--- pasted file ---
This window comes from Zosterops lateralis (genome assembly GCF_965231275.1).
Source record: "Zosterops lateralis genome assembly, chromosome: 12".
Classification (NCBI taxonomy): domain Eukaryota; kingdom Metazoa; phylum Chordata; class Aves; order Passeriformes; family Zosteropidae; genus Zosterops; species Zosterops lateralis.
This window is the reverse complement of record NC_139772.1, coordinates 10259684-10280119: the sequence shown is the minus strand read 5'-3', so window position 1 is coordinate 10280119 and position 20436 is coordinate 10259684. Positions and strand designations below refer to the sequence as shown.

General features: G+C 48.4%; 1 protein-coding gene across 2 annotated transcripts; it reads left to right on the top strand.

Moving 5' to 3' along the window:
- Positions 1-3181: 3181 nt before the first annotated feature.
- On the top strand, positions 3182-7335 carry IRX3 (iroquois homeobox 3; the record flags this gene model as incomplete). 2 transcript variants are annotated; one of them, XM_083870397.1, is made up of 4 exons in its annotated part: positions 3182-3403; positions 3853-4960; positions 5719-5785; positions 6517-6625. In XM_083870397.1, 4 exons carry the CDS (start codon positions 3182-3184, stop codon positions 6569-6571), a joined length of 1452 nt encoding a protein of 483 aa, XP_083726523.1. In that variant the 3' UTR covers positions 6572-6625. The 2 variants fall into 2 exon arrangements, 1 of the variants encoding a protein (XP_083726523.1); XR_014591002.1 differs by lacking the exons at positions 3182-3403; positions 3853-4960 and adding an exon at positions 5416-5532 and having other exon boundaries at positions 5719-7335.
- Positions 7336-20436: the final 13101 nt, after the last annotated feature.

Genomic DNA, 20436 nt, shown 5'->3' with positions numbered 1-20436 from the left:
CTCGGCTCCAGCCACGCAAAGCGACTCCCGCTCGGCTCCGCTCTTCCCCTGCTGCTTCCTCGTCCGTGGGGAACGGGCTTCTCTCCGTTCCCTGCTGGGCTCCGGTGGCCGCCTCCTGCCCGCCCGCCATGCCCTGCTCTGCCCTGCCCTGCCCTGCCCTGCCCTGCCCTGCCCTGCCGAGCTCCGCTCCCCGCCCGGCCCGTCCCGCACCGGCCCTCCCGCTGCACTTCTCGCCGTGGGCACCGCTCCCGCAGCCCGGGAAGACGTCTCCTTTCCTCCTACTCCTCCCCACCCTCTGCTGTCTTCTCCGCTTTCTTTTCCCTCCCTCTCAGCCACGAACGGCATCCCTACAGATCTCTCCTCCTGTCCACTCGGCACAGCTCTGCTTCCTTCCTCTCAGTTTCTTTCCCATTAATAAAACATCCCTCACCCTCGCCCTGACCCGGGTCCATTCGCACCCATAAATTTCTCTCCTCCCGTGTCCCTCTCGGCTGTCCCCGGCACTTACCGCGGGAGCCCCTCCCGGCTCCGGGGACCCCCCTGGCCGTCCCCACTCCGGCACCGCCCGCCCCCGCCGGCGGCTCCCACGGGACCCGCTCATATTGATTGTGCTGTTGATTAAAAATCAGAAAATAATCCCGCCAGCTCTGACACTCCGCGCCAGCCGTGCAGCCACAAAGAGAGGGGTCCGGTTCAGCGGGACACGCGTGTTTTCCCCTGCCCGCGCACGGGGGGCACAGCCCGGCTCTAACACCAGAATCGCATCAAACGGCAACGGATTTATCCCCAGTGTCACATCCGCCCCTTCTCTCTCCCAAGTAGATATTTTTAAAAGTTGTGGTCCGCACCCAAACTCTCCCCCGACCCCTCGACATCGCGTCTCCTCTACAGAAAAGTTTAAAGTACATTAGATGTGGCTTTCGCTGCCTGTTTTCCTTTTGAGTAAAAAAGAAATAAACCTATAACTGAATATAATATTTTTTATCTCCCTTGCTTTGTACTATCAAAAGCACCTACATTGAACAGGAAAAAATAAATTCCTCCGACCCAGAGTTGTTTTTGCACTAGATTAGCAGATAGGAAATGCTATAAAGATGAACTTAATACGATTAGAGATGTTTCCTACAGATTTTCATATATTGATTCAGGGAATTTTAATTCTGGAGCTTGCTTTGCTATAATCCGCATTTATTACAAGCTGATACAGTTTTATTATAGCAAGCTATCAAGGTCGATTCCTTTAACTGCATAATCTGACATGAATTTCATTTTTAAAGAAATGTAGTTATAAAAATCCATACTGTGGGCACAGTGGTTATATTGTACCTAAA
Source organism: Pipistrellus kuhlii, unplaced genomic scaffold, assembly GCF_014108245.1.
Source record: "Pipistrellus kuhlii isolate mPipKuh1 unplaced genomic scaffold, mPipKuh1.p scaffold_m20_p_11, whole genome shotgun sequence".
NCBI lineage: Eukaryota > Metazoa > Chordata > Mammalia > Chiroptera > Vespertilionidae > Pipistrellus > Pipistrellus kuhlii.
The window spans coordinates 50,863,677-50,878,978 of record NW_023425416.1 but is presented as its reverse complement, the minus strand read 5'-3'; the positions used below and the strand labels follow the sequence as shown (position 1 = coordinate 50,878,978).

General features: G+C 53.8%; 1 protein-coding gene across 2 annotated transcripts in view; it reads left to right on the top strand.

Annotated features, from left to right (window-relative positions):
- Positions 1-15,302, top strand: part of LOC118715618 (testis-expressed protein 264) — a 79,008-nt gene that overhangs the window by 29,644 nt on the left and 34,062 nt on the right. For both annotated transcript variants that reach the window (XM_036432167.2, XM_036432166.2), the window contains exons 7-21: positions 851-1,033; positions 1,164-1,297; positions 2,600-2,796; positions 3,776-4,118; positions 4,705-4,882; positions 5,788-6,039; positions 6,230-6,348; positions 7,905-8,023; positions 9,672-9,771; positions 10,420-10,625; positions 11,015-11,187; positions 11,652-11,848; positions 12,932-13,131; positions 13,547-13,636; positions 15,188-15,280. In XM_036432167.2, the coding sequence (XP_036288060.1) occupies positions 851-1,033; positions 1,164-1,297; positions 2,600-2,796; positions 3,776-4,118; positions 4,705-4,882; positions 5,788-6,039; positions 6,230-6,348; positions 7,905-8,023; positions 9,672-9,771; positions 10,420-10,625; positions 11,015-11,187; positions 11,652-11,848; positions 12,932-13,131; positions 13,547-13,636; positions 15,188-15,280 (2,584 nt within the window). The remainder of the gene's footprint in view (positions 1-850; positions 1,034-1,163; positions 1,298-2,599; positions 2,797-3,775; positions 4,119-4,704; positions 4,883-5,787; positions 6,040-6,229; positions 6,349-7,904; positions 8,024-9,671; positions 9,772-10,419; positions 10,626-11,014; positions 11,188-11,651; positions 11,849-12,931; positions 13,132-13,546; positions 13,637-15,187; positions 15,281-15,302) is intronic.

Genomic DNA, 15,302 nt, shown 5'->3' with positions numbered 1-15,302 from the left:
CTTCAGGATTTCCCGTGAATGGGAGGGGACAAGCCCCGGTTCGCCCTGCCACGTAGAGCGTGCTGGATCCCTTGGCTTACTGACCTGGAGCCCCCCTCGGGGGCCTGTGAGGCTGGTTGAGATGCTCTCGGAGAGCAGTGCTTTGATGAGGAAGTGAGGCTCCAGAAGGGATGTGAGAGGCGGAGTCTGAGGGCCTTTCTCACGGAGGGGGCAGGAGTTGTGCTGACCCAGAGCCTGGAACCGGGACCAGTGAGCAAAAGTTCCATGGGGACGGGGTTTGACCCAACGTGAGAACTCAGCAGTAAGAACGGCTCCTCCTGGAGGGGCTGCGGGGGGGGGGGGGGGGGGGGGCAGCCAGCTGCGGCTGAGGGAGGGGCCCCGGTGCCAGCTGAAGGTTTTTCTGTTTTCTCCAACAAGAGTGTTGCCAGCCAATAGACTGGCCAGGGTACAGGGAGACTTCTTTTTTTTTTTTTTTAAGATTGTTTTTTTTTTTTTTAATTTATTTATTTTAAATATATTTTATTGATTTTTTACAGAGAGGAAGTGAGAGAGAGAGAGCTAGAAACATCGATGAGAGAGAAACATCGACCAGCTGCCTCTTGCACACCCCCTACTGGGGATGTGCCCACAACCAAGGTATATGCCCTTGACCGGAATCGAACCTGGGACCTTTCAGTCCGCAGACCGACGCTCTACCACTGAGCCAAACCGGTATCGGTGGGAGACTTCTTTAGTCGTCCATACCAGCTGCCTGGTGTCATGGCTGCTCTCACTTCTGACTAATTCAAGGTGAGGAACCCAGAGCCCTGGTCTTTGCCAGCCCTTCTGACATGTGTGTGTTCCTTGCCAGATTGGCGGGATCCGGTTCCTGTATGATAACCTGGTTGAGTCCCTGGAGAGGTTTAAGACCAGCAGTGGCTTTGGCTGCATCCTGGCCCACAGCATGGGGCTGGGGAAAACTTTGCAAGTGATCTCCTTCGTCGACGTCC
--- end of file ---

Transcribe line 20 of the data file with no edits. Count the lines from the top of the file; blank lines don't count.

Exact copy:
CTTCAGGATTTCCCGTGAATGGGAGGGGACAAGCCCCGGTTCGCCCTGCCACGTAGAGCGTGCTGGATCCCTTGGCTTACTGACCTGGAGCCCCCCTCGGGGGCCTGTGAGGCTGGTTGAGATGCTCTCGGAGAGCAGTGCTTTGATGAGGAAGTGAGGCTCCAGAAGGGATGTGAGAGGCGGAGTCTGAGGGCCTTTCTCACGGAGGGGGCAGGAGTTGTGCTGACCCAGAGCCTGGAACCGGGACCAGTGAGCAAAAGTTCCATGGGGACGGGGTTTGACCCAACGTGAGAACTCAGCAGTAAGAACGGCTCCTCCTGGAGGGGCTGCGGGGGGGGGGGGGGGGGGGGGCAGCCAGCTGCGGCTGAGGGAGGGGCCCCGGTGCCAGCTGAAGGTTTTTCTGTTTTCTCCAACAAGAGTGTTGCCAGCCAATAGACTGGCCAGGGTACAGGGAGACTTCTTTTTTTTTTTTTTTAAGATTGTTTTTTTTTTTTTTAATTTATTTATTTTAAATATATTTTATTGATTTTTTACAGAGAGGAAGTGAGAGAGAGAGAGCTAGAAACATCGATGAGAGAGAAACATCGACCAGCTGCCTCTTGCACACCCCCTACTGGGGATGTGCCCACAACCAAGGTATATGCCCTTGACCGGAATCGAACCTGGGACCTTTCAGTCCGCAGACCGACGCTCTACCACTGAGCCAAACCGGTATCGGTGGGAGACTTCTTTAGTCGTCCATACCAGCTGCCTGGTGTCATGGCTGCTCTCACTTCTGACTAATTCAAGGTGAGGAACCCAGAGCCCTGGTCTTTGCCAGCCCTTCTGACATGTGTGTGTTCCTTGCCAGATTGGCGGGATCCGGTTCCTGTATGATAACCTGGTTGAGTCCCTGGAGAGGTTTAAGACCAGCAGTGGCTTTGGCTGCATCCTGGCCCACAGCATGGGGCTGGGGAAAACTTTGCAAGTGATCTCCTTCGTCGACGTCC